Friday, November 14, 2008


Michael sez: One person asks "What will we do?" Wassa matter? You haven't ever heard of prepping? You don't know to be ready for this blow out? Where have you been? Another thing that caught my attention is the fine level going up in the city. Wanna raise more money? There is two ways. Raise taxes and increase penalties for crime. If necessary you make more things a crime so you can fine people more times. This is called the criminal justice system.

Mayor Daley: Prepare For Mass Layoffs

CEOs Tell Mayor They Plan Huge Layoffs In November, December

ReportingJoanie Lum CHICAGO (CBS) ―

The warning is out – Mayor Richard M. Daley says a parade of corporate chief executives have told him huge layoffs are planned around the city and will carry into next year.

As CBS 2's Joanie Lum reports, when Daley made the announcement, workers around the city felt a chill, and they are wondering who will be laid off next. The news is especially alarming because the discussion concerns not just city jobs, but the private sector. Thus, it seems the City That Works is about to become the city that gets laid off. Mayor Daley says corporate leaders told him huge layoffs will impact the city this month and next, and into the new year. He also says city, county and state governments should be prepared for their revenue to fall dramatically because of the souring economy.

"This is going to be all year, so it's going to be a very frightening economy," Mayor Daley said. "Each one tells me what they're laying off, and they're going to double that next year. We're talking huge numbers of permanent layoffs for people in the economy. It's going to have a huge effect on all businesses."

The mayor said the gravity of the situation cannot be underestimated. "We never experienced anything like this except people who came from the Depression," Mayor Daley said.

"When you have that many layoffs early – and they're telling me this is only the beginning of their layoffs – that is very frightening." Mayor Daley also warned that local governments will be in jeopardy and may not have enough money to meet payroll, although he is not worried about paying City of Chicago employees. In addition, the federal bailout plan is changing, and the big three automakers are all warning they could go bankrupt, and lawmakers say if the auto industry goes down, the huge number of jobs lost would cause more house foreclosures.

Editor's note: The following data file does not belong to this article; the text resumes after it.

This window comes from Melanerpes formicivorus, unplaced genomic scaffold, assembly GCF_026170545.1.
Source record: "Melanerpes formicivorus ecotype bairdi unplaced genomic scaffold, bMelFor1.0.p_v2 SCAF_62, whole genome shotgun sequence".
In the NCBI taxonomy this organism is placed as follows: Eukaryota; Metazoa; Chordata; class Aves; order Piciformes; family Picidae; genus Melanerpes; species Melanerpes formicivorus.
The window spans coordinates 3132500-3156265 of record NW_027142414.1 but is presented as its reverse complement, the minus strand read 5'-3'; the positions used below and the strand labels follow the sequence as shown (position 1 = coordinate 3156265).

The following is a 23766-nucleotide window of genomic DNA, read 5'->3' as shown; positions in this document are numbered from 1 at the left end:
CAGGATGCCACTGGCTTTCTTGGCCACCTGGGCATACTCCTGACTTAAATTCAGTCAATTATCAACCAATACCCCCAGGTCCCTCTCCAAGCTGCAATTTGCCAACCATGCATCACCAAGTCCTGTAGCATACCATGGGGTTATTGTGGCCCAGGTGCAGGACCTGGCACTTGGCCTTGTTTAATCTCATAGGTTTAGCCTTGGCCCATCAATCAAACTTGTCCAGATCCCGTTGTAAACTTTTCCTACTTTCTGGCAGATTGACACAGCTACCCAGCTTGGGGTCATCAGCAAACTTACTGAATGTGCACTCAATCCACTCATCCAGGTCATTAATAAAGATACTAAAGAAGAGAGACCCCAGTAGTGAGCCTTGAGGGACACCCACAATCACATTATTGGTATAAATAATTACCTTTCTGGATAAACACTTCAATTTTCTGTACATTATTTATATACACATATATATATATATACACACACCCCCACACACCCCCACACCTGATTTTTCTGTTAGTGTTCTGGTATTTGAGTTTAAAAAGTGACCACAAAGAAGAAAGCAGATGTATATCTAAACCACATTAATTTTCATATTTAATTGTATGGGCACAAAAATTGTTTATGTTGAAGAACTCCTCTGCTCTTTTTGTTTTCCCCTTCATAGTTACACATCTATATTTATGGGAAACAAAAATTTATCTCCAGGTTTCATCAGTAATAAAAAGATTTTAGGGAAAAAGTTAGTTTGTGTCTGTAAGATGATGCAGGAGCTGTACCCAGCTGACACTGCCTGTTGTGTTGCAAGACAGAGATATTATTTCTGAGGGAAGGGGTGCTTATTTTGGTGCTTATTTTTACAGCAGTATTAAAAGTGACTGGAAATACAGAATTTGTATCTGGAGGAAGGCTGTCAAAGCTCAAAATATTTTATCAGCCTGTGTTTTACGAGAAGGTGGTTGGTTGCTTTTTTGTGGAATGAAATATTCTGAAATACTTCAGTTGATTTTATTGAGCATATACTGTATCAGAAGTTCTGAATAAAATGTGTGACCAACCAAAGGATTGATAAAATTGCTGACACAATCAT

Upon hearing the mayor's grim news, workers were jittery, to say the least. "I'm an analyst for one of the largest credit bureaus in the city, and I'm really concerned with the economy right now; the structure that we're in," said Tonya Farr. "I don't want to be laid off, hopefully not."

"Even if you have a job it's scary. You don't know if it's going to last. You don't know if you're going to keep it or not?" said Michelle Thompson.

"So, what are we to do?" Every sector of the job market is suffering. "I've been applying at millions of places, and it's just so hard to get a job. They're cutting hours like crazy – at McDonald's," said Ramona Patino.

Job placement analysts say end-of-the-year layoffs are at a five-year high. "The last quarter is often the heaviest time of the year for downsizing. Often, that means much more hiring at the beginning of the year as companies start to grow again and think about the future," said John Challenger of the placement firm Challenger, Gray and Christmas.

"This year, it's going to be much more difficult because the economy is in recession. No one expects to come out of it by January or February." Meanwhile, those who have jobs are just trying to hold on.

"I'm budgeting my money. I paid my bills at the beginning of the month, and that's it. I ride the rest of the month on maybe $10 in my pocket a week," said commuter Kurt Korzi. "It's tough. It's really tough." "People can't afford to do certain things that they're used to doing, so if there's no revenue coming in, how can a business stay alive?" said Sonya Robinson. "They say that they're going to help us and technically, it's not helping us, because we're paying more taxes and working like a slave, and not getting anything out of it in return."

Challenger said the holiday season is looking bleak. "As more people become insecure about their jobs, they lose their jobs, they don't spend as much. That's bad for retailers," he said. "This holiday season is going to be very tough."

The City Council will take a vote on the 2009 city budget Nov. 19. The budget contains layoffs, a slowdown in police hiring, and new taxes and fines – some bad news for Chicagoans who remain employed.
MMVIII, CBS Broadcasting Inc. All Rights Reserved.)

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